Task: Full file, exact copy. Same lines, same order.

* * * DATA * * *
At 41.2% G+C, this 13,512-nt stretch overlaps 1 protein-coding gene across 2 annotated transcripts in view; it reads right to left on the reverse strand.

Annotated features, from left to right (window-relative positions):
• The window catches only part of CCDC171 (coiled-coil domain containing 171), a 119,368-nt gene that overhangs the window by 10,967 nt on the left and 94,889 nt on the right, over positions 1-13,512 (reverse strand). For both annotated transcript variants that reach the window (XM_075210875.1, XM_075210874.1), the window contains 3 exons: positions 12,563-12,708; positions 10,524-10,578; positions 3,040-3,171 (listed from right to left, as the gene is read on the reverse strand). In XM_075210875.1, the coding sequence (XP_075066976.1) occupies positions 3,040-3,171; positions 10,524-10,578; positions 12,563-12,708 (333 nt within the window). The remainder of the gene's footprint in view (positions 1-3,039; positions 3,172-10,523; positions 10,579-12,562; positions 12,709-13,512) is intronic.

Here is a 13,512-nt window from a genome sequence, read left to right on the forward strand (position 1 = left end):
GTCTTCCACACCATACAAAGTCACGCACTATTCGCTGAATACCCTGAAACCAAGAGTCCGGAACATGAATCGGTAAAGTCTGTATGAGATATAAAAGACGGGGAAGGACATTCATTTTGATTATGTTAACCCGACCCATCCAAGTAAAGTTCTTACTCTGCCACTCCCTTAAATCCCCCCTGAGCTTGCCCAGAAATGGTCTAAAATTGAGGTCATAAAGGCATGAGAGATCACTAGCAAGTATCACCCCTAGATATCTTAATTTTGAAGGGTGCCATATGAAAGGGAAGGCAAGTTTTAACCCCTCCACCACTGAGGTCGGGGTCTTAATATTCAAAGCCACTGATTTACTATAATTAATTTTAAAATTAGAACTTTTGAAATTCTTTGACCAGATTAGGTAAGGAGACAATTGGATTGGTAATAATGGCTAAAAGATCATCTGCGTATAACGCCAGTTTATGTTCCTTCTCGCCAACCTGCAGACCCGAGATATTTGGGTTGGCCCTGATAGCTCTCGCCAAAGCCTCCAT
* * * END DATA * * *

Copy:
At 41.2% G+C, this 13,512-nt stretch overlaps 1 protein-coding gene across 2 annotated transcripts in view; it reads right to left on the reverse strand.

Annotated features, from left to right (window-relative positions):
• The window catches only part of CCDC171 (coiled-coil domain containing 171), a 119,368-nt gene that overhangs the window by 10,967 nt on the left and 94,889 nt on the right, over positions 1-13,512 (reverse strand). For both annotated transcript variants that reach the window (XM_075210875.1, XM_075210874.1), the window contains 3 exons: positions 12,563-12,708; positions 10,524-10,578; positions 3,040-3,171 (listed from right to left, as the gene is read on the reverse strand). In XM_075210875.1, the coding sequence (XP_075066976.1) occupies positions 3,040-3,171; positions 10,524-10,578; positions 12,563-12,708 (333 nt within the window). The remainder of the gene's footprint in view (positions 1-3,039; positions 3,172-10,523; positions 10,579-12,562; positions 12,709-13,512) is intronic.

Here is a 13,512-nt window from a genome sequence, read left to right on the forward strand (position 1 = left end):
GTCTTCCACACCATACAAAGTCACGCACTATTCGCTGAATACCCTGAAACCAAGAGTCCGGAACATGAATCGGTAAAGTCTGTATGAGATATAAAAGACGGGGAAGGACATTCATTTTGATTATGTTAACCCGACCCATCCAAGTAAAGTTCTTACTCTGCCACTCCCTTAAATCCCCCCTGAGCTTGCCCAGAAATGGTCTAAAATTGAGGTCATAAAGGCATGAGAGATCACTAGCAAGTATCACCCCTAGATATCTTAATTTTGAAGGGTGCCATATGAAAGGGAAGGCAAGTTTTAACCCCTCCACCACTGAGGTCGGGGTCTTAATATTCAAAGCCACTGATTTACTATAATTAATTTTAAAATTAGAACTTTTGAAATTCTTTGACCAGATTAGGTAAGGAGACAATTGGATTGGTAATAATGGCTAAAAGATCATCTGCGTATAACGCCAGTTTATGTTCCTTCTCGCCAACCTGCAGACCCGAGATATTTGGGTTGGCCCTGATAGCTCTCGCCAAAGCCTCCAT